3). Intimidation of the Stars – you are worried about working with a seasoned ‘diva’
Yes, if you are working with an actor of certain calibre, “a star”, they might have a certain methodology, that might throw you off but don’t feel any less thirsty to work with them. The key is to UNDERSTAND them. Do not see it as some uphill struggle. The key to working with anything is to know how it works and the key to knowing is to find out! They are just people – treat them as such.
If it’s such a huge hurdle for you to get over then don’t work with ‘big people’. Roger Corman has enjoyed a whole career from working with up-and-comers (such as Jack Nicholson) but never paying over the odds or getting stars involved. Many other producing/directing teams have done the same too.
Actors are your saviour – treat them as such.
OK, so let’s do a bit of reprogramming right now. If nothing else, they can be credited for the following 3:
1. Bringing your screenplay to life – pretty obvious, isn’t it…? Film are stories about people, actors play people. They’re the lifeblood of your production.
2. Adding value to your package – remember, when we talked several times about creating a package for your project? Well, actors are an important element in the “packaging” process. Are you looking to attract investment? Guess what, named actors will add tremendous value to the film. Independent productions are quick to dismiss the importance of “names attached”, emphasising “great story and concept”. Well, while great story and concept are indeed paramount – after all, they are one of the factors attracting talent – films with recognisable names have more market value.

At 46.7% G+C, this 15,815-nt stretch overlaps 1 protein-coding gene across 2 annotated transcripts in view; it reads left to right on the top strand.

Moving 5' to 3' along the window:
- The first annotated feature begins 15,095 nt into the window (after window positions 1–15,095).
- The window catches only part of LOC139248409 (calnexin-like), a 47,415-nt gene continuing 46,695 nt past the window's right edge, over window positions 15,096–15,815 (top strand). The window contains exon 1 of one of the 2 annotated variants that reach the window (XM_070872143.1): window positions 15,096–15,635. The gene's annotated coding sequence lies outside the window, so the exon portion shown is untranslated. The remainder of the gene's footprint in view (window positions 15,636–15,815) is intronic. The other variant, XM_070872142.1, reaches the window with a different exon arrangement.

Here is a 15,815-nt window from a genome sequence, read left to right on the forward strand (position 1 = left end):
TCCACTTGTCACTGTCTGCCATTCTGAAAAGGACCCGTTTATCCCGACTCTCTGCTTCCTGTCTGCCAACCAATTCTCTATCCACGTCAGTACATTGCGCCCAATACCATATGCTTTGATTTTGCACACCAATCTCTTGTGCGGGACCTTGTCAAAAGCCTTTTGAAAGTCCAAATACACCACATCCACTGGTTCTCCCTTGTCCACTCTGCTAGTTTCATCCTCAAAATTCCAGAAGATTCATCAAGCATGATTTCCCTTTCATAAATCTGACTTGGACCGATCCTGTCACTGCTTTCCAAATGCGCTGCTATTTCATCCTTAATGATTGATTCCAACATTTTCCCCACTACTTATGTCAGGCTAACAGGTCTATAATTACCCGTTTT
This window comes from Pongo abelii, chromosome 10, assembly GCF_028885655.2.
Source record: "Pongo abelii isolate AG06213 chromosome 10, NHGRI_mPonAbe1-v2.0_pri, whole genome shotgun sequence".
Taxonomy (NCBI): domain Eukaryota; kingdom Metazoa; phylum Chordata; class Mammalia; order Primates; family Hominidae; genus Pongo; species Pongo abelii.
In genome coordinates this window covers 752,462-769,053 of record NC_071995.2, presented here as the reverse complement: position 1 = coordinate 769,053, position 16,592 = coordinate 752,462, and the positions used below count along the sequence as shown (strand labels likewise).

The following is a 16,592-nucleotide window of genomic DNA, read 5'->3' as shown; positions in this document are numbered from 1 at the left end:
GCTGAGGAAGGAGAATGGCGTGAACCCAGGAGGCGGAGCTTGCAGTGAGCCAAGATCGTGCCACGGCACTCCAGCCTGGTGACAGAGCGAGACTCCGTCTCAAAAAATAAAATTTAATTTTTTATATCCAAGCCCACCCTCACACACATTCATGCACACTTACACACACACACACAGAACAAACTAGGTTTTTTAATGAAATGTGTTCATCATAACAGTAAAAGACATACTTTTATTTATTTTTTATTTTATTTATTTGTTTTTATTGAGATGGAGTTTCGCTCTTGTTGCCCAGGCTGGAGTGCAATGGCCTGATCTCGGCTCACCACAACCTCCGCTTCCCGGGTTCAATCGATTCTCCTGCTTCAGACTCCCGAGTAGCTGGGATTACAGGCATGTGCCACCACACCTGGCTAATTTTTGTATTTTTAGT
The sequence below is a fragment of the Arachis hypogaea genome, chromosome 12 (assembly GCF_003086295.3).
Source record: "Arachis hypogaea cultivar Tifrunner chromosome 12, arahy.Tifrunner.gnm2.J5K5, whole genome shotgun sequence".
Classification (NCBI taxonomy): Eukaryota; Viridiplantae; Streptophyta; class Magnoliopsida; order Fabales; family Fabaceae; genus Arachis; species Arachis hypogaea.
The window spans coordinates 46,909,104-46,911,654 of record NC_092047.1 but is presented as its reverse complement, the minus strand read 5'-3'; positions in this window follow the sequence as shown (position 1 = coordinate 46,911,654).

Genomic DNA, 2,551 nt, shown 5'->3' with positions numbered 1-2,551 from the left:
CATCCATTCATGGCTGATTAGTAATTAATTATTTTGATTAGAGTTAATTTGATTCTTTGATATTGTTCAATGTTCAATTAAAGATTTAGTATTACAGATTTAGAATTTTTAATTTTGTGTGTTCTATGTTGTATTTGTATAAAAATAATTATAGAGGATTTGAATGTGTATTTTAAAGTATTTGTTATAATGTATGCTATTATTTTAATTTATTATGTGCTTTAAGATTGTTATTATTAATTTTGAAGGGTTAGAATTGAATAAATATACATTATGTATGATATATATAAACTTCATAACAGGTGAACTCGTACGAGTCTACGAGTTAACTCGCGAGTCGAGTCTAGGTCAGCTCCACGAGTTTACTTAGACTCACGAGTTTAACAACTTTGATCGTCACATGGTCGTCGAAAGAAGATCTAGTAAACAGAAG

3. Adding to your own credentials as a filmmaker – the people you manage to enlist for your project can add to/build your reputation in the film industry. Because your industry peers often evaluate your work on the “who have you worked with before” basis – in terms of production team and cast alike. While the involvement of a certain Producer or Financier can serve as a bait to potential Distributors, any performances delivered reflect on your skills as a Director – star or no star.
“Good Actors are a Luxury”
Yes, they can be. Talent costs. Especially if we’re talking about the kind of talent that will attract publicity, distribution and other delicious trimmings.
The truth is: you need to look at the scale and scope of your film.
1. Is your project suited to “stars” ?
Not just the concept and story, but can your budget, team, co-producers and production schedule accommodate their needs? Are you in a career position to attract them in the first place? Perhaps you can acquire a Producer who can handle their needs.